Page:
First came Twilight, then Hunger Games and now there's Fifty Shades of Grey.
The first two series attracted a primarily younger fan base -- though adults were not immune -- while the Fifty Shades trilogy is reserved for more mature audiences. Though I'd argue that none of them are exquisite works of literature, there are striking similarities between the three: Each series became paperback phenomena, helping increase interest levels in books in otherwise apathetic readers.
During the initial Twilight mania (in which every girl in my senior class partook), I narrowly abstained from reading the vampire love story and becoming a Twihard. On the other hand, I did read The Hunger Games. While it was not a literary masterpiece, I found it to be a very original plot and enjoyable, as I was eager to discover Katniss' fate.
Now the book to read, at least for middle-aged women, is Fifty Shades of Grey by E L James. I was hesitant to read the New York Times best-selling novel, one that can only be described as erotic fiction. Not only would it be mildly embarrassing to purchase, I had to deal with the fact that my mother had read it. After prodding from my roommate, I decided to buy a copy.
Some aspects of the writing, primarily the narration, are almost comically awful, but I understand the allure. What makes this book so appealing is its simplicity. Readers aren't searching the Internet for definitions, aside from maybe a few BDSM terms. It's entrancing. This explains why I finished the Fifty Shades trilogy in just a few days.
Much like Twilight and The Hunger Games, Fifty Shades is successful in large part because readers really want to find out what happens to the characters. This is why the sequels have been more than successful. According to the Wall Street Journal, as of July 2, the trilogy has sold 19.4 million copies in print and e-book form since its U.S. release in March. Readers may not stop to highlight a great quote or sigh in awe at any superb metaphor, but they will read it through to the last page. It is for this that I am thankful.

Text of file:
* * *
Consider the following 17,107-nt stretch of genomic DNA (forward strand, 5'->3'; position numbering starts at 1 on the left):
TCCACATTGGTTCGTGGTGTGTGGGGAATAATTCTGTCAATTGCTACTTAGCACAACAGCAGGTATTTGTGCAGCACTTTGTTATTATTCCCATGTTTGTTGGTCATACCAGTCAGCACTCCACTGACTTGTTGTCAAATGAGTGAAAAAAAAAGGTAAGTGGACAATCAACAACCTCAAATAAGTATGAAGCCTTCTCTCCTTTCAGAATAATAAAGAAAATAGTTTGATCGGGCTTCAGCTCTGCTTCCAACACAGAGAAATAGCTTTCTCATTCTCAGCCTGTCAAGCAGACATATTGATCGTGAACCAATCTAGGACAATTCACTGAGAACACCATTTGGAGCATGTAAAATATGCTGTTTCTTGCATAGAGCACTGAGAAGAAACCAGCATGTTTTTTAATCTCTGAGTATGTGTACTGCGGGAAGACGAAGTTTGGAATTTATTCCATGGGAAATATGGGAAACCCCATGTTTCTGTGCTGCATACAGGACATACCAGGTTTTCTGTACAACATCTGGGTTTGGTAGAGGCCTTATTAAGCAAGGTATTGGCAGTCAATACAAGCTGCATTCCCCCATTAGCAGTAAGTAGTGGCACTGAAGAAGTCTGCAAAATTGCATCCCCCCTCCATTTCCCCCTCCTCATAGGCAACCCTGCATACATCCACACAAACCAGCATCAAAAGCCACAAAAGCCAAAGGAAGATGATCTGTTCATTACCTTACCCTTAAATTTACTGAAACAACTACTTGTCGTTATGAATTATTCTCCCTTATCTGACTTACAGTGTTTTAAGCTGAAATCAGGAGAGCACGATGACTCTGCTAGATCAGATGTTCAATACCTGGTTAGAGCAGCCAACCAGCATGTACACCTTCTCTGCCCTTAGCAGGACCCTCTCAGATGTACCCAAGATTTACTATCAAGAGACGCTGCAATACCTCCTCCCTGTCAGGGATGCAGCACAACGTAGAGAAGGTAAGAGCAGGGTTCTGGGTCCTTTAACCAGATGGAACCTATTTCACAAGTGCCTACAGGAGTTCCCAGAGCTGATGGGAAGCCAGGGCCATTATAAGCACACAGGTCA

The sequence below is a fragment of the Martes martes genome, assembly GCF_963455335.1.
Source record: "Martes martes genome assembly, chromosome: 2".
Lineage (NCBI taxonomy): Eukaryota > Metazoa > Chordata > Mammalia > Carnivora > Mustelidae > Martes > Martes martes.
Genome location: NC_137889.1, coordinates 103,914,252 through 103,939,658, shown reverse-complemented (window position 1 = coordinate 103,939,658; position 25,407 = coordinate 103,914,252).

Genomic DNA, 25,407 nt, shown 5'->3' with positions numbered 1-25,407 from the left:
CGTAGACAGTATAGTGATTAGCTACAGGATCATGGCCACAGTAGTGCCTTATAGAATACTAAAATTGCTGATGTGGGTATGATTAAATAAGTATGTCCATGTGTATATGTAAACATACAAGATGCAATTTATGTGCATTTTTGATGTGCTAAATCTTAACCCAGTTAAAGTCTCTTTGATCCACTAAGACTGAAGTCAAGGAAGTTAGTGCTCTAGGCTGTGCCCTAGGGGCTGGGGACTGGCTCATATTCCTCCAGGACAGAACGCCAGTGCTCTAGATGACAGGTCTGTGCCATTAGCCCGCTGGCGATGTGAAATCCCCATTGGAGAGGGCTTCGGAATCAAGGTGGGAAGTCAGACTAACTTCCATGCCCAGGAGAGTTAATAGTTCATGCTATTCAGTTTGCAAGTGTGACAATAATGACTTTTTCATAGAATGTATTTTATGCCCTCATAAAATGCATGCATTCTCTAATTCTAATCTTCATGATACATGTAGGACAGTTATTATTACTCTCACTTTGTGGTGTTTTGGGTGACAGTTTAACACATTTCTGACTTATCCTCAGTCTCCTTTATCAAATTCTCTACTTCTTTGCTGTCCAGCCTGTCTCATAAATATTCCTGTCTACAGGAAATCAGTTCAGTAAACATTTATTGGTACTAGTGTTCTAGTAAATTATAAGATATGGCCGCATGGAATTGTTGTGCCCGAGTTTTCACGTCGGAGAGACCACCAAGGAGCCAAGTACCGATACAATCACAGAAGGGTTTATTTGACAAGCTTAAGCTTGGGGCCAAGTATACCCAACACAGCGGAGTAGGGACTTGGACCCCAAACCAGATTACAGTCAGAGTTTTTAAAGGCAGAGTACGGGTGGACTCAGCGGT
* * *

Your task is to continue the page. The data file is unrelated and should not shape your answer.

I've always loved a good book. In elementary school I would check out as many of them as the librarian would allow. Though my favorite book has evolved from Walk Two Moons to East of Eden, I have never wavered in my love for reading. This is why it's incredibly disheartening whenever I hear people say they hate to read.
While I can't comprehend why people don't like books, it seems apparent that maybe pushing classic novels is the problem. Many people don't want to read Shakespeare, I agree, but that's why books like The Hunger Games and Fifty Shades of Grey are so great; they appeal to the masses.
These books that are chiefly plot-driven may lack more sophisticated literary devices, but they are definitely crowd pleasers. Although I wish their consumers would purchase a Dickens novel with their copy of Breaking Dawn, I'm overjoyed that they are becoming attracted to reading at all.
During a summer class at NYU, my professor asked a student if they read. The girl replied that she had read Twilight. Her answer is one I've heard echoed many times. While I wish everyone could obtain the same passion for reading and books that I have, I'm delighted that there's a positive answer and not a "no."
If every person could find a genre or author or series that piques their curiosity, reading could hopefully replace some of the time spent surfing the Internet or playing video games. I may be alone in my age group for having reading as one of my favorite hobbies, but if fan fiction and YA books can inspire a new generation of readers, then I say bring on as many Hunger Games and Fifty Shades-esque trilogies as publishers can print.